HARWELL: Don't misunderstand me. There's absolutely nothing wrong with having someone of the same racial or ethnic background as myself running. I am extremely proud we have our first African-American president. That doesn't mean I have to support him as a candidate.
MARTIN: Mm-hmm. And Don, what about you? I'm just - are you excited about the fact that there are two members of your church running this year - which I don't believe has ever happened before in history.
HARWELL: But I don't believe they're running as members of the church. They're running as men trying to become president of the United States. My affiliation to Mitt Romney is - and Jon Huntsman is we're all Mormons, and we all have the same background. And I believe we're striving to have integrity and honesty. That would be my draws to them.
After that, they've got to show me something that they're going to do something to change this economy. They're going to have to make things better than they are now. And if I may - I'm throwing this in. I was just like Jerri. I was very happy to see an African-American called to president. Now, I'm disappointed as heck.
HARWELL: I don't think he has lived anywhere up to the things that he said he was going to do.
MARTIN: Did you vote for him?
HARWELL: No. I'm a conservative. I'm not a Democrat.
MARTIN: Okay. But talk a little bit more if you would, though, about - I mean, you do belong to an African-American group within your church, which suggests to me that, you know, there are affinities that you think are important. So I'm just curious, like, how - what role do you think those parts of your life play in your own decision-making about matters apart from that? Does that make sense?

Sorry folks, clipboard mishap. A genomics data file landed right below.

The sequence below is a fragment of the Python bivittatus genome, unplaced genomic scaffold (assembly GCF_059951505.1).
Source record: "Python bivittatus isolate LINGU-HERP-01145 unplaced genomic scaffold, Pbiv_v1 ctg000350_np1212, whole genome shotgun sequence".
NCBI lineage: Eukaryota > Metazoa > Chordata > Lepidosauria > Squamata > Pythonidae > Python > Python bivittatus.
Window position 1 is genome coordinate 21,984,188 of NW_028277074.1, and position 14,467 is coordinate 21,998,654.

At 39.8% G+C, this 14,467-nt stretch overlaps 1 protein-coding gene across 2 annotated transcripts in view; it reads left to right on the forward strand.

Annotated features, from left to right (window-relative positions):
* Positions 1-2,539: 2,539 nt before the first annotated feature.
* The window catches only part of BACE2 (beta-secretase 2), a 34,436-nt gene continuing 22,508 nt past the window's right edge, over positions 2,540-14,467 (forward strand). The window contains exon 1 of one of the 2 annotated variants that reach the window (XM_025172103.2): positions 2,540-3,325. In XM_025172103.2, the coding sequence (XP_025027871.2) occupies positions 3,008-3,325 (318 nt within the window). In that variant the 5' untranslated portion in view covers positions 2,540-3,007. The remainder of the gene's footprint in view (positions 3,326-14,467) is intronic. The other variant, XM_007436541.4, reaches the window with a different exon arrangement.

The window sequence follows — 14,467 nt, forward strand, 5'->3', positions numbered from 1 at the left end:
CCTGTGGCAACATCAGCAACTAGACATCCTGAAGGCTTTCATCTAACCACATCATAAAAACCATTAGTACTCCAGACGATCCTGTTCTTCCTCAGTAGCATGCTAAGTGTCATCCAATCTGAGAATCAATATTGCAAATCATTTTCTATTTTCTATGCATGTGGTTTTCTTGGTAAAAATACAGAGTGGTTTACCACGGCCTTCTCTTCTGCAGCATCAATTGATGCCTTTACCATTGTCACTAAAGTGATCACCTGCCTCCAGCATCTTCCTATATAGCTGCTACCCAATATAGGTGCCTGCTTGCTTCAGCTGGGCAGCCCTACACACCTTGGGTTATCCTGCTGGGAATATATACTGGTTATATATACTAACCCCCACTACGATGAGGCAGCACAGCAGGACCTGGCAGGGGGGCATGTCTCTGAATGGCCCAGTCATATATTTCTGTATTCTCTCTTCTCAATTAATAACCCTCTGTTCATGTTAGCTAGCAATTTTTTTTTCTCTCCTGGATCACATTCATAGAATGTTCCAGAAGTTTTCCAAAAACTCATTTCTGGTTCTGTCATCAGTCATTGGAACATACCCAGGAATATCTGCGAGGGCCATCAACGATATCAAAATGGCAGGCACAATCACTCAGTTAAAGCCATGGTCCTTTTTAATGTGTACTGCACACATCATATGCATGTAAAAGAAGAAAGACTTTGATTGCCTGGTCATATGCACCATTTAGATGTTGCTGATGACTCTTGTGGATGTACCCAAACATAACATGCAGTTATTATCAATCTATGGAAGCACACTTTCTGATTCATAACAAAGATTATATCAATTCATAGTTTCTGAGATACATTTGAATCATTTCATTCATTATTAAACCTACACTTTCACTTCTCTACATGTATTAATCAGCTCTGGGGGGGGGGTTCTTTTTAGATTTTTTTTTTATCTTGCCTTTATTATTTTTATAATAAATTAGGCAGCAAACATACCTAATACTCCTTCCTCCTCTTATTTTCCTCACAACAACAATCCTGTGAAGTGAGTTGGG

HARWELL: In a way, yes. But I guess the thing that comes to mind for me is, too many times, I've seen preachers from all faiths try to direct their church to vote in a certain way. The thing I really appreciate about the Mormon Church, we're not even allowed to talk politics across the pulpit. If you want to talk politics, take it out of the chapels where we meet.
MARTIN: So you feel that, like, that's kind of a private matter that should determine how you live as an individual, but it shouldn't be something that's part of your calculation when you're making a decision about a public role?
HARWELL: Exactly, because nobody's coming in the voting booth with me. At least they're not supposed to.
MARTIN: Jerri, what about you? How do you feel that - being both race and religion - what role do you think it plays in your decision-making about candidates?
HARWELL: Race, I am inherently born with. Religion was a choice I made as an adult. How does it play out in politics? Again, I'm more concerned about someone's character. An adulterer, in any religion, I would frown upon. If his wife can't trust him, or a spouse, a husband can't trust his wife, why should I? So again, it comes back to that integrity, not the label, such as religion.
MARTIN: So the idea that you have two members of your church running for president, that doesn't do anything for you?
HARWELL: No. Absolutely not. I did not support Mitt Romney in the last go-round, although someone sitting across from me made a donation in my name...
HARWELL: ...that he will never do again.
HARWELL: So if you see my name associated with him...
HARWELL: She just doesn't know him like I know him.
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HARWELL: Michel, just know, my mother is turning over in her grave to know I am sleeping with a Republican.
HARWELL: I'm not a Republican. I'm a conservative. There's a difference.
MARTIN: Okay. Well, we'll let you two sort that out. Don Harwell is the president of the Genesis Group. That's an official auxiliary group of the Church of Jesus Christ of Latter-Day Saints. It's a network for African-American Mormons and their friends and family. Jerri Harwell is his wife, and she is an assistant professor at Salt Lake Community College. And they were both kind enough to join us from Salt Lake City, Utah.
Mr. and Mrs. Harwell, thank you so much for speaking with us.
HARWELL: Thanks for inviting us.
HARWELL: Thank you. Transcript provided by NPR, Copyright NPR.